Writing before the release of the tax plan, Greg Leiserson argues that a premature promise on tax rates could threaten tax reform. The core issue in tax reform is defining the tax base. While the precise assessment will ultimately depend on the yet-to-be-determined details of the package, the rates already tell the broad story. The reforms proposed by the Trump campaign would shift the U.S. tax system in the direction of a consumption tax but at the same time create a generous new tax benefit for people who can characterize their income as business income.

Leiserson argues that this has a potential for creating large-scale tax avoidance as a result of the shifting of labour income into the business tax base and argues that this particular design could provide preferential tax treatment of income derived from market power, rents, and luck, and for disguised labour income, possibly in the hopes of boosting entrepreneurship. Yet there is little reason to think that an open-ended tax preference for income derived from market power, rents, and luck relates in any coherent way to socially valuable entrepreneurship.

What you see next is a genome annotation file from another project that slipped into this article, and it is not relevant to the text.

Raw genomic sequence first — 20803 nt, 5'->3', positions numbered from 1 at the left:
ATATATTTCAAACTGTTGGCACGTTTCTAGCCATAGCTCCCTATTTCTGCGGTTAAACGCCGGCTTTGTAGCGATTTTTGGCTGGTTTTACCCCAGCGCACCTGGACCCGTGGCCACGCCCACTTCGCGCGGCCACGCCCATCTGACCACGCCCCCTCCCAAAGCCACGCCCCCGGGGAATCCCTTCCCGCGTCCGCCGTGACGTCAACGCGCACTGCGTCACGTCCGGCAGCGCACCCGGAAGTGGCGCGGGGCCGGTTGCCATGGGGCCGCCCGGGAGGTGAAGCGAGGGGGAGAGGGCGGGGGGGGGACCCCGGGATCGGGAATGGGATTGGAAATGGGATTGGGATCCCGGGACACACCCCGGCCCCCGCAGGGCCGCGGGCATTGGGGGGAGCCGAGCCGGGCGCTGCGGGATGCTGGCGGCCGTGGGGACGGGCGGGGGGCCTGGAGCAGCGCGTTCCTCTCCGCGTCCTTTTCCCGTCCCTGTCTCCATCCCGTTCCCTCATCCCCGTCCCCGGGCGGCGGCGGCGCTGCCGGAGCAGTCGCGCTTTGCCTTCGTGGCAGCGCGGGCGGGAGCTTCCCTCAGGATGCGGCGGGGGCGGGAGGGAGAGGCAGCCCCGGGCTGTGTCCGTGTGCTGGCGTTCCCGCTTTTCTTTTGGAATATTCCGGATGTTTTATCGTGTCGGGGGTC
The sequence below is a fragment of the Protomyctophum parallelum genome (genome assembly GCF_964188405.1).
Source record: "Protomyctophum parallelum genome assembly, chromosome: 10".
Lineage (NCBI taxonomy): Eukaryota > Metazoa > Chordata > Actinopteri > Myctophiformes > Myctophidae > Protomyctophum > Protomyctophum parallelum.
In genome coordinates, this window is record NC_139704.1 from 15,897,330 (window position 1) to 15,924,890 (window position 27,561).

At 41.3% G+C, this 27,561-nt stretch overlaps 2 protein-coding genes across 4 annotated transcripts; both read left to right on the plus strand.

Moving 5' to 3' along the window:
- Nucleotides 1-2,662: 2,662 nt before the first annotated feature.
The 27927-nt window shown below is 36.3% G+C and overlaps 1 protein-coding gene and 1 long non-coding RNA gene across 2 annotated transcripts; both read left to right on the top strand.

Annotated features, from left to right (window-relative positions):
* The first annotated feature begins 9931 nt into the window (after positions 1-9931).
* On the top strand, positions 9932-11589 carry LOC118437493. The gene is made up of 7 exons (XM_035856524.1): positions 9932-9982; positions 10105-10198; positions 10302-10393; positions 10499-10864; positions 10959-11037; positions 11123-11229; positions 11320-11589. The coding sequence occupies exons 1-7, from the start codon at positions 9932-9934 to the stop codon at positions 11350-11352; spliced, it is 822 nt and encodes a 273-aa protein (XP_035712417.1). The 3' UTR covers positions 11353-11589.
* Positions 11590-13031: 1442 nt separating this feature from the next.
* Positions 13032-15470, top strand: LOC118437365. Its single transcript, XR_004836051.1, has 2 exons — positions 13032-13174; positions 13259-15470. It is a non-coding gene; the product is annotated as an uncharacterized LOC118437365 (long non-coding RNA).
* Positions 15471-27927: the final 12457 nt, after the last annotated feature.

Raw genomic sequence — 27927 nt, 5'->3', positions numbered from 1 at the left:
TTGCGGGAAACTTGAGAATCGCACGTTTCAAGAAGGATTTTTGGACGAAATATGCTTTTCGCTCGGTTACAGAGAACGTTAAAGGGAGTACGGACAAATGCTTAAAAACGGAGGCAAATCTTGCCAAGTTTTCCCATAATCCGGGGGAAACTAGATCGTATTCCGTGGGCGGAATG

Ben Casselman highlights three questions that could decide the success of Trump’s plan. What sets Trump’s proposal apart is its size. President Obama once proposed cutting the corporate tax rate to 28 percent. House Republicans, in their 2016 tax plan, would cut the rate to 20 percent. Trump’s proposal would go further. Three key questions will help determine both its fiscal and political viability.